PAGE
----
My mother paid a locksmith to come to the bank, had a new key made for the safe deposit box, opened it, took out the ring in its ivory box and put the box in her purse. Then she walked down a couple of streets to the jeweller in Cashel Mall. I’m not sure why she took the ring to this particular jeweller.

22 February 2011: Earthquake Day

Our main concern was her, but her main concern was her house, her cat, and the fact that there was no power, water or sewerage. I don’t know when she first remembered the ring – it might have been after a few days. It is also possible that she remembered straight away and spoke about it, but for a few days I wasn’t listening.

I do remember that we talked about it a few times during March. She would use a pragmatic tone. Oh yes, she would say, the ring is almost certainly gone, but it doesn’t matter really. People have had such terrible things happen to them. Then we would discuss those terrible things.

As time went by our discussions changed a little. We would each say that the ring was lost. I would say it was lost in the same way as I might refer to the scent of honeysuckle in an English country garden before World War I. She would say the ring was probably lost. It took me a few weeks to notice this difference, more time to realise that the person who should do something was me, and more time again to actually do anything.

In the meantime I attended a poetry reading at which a woman collapsed, took out a new mortgage and read books about sculptural representations of the Holocaust.

19 March 2011

I phoned the jeweller’s shop in Cashel Mall. There was no reply. I pictured the phone ringing in the Red Zone. Perhaps there were other phones ringing? There was an email address in the jeweller’s advertisement in the Yellow Pages, so I sent an email.


I don’t know how things are with your people and your business – I hope you are all alive and unhurt, and that you might be reading emails. My mother had a diamond ring in being valued on Feb 22. She has asked me to enquire about the ring. We assume it would be in your safe and that you can’t access it. Could you please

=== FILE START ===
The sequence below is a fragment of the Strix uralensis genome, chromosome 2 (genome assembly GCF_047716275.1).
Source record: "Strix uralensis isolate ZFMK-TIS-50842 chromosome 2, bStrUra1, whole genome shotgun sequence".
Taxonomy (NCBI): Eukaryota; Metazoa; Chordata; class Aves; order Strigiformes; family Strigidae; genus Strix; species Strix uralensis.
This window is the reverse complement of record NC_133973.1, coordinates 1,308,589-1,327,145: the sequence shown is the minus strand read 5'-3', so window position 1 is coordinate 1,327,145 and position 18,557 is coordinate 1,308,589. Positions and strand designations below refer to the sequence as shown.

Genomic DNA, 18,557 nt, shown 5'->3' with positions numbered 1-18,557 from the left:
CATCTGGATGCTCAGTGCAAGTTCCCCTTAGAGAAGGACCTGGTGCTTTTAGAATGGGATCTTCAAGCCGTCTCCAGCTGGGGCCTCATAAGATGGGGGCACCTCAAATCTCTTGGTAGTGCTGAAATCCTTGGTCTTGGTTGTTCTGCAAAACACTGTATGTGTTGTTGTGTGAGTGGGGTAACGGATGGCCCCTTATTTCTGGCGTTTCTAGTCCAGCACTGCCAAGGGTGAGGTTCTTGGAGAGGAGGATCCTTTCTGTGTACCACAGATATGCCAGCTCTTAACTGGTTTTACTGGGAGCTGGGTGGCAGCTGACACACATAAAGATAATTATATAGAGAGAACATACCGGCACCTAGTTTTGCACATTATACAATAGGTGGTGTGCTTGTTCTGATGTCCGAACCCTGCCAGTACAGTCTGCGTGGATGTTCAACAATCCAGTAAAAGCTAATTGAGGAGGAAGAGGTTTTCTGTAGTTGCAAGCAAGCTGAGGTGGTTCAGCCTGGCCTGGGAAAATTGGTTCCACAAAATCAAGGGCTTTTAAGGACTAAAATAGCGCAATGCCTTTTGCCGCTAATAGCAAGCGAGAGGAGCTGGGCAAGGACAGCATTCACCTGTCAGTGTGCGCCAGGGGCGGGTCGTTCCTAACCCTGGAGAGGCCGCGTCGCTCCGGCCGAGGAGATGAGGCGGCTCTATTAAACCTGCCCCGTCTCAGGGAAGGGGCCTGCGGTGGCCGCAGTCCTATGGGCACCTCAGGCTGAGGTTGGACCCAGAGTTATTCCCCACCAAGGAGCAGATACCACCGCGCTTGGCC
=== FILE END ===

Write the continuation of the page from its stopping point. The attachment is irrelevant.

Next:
help us with any information on the ring? It isn’t as important as people, but it is of sentimental as well as financial value to my mother who is in her eighties. It would be great to hear from you


My email came back to me with a message saying the jeweller’s inbox was full. 

31 March 2011

My mother read an article in the Listener about frustrated businessmen who were unable to get in to their businesses in the Red Zone because Civil Defence authorities wouldn’t give permission. Gerald (his real name), a jewellery valuer, also from Cashel Mall, was quoted. He found it hard to understand some business people taking a passive attitude, moaning about not being able to get in to their businesses, and meanwhile he had been in to his business three times, he said. My mother thought Gerald might know some- thing about the ring situation because his shop was near the jeweller. I thought that idea was a bit far-fetched, but said I’d try to contact him.

I looked up Gerald’s name in the Yellow Pages, phoned his business and the call was redirected to his cellphone which he answered. He told me he had been in to his business, got all his stock and computers, and had now moved his business into a new location in Papanui Road. I asked Gerald if he knew how I could contact the jeweller with my mother’s ring. He didn’t, but he thought perhaps he remembered valuing the sparkly old thing. He told me he would check his records in case he still had the ring.

He phoned back the next day and told me he had valued the ring on the morning of 22 February and returned it to the jeweller at lunchtime. He also told me the jeweller’s name was Ted (Gerald didn’t know his surname) and he gave me Ted’s home phone number.

Now there was a trail. My mother took the ring to the jeweller named Ted on 17 February. Ted sent one of his shop assistants, with the ring, to Gerald, the valuer across the road, on 18 February. Gerald took photographs of the ring and wrote up the new valuation on the morning of 22 February then he took the ring across the street, back to Ted the jeweller.

Then nothing. 


First published in Jenner's book Lost and Gone Away (Auckland University Press) in July 2015. This extract from Tell You What: Great New Zealand Non-fiction 2016. Published with permission; thank you to Lynn Jenner and Auckland University Press.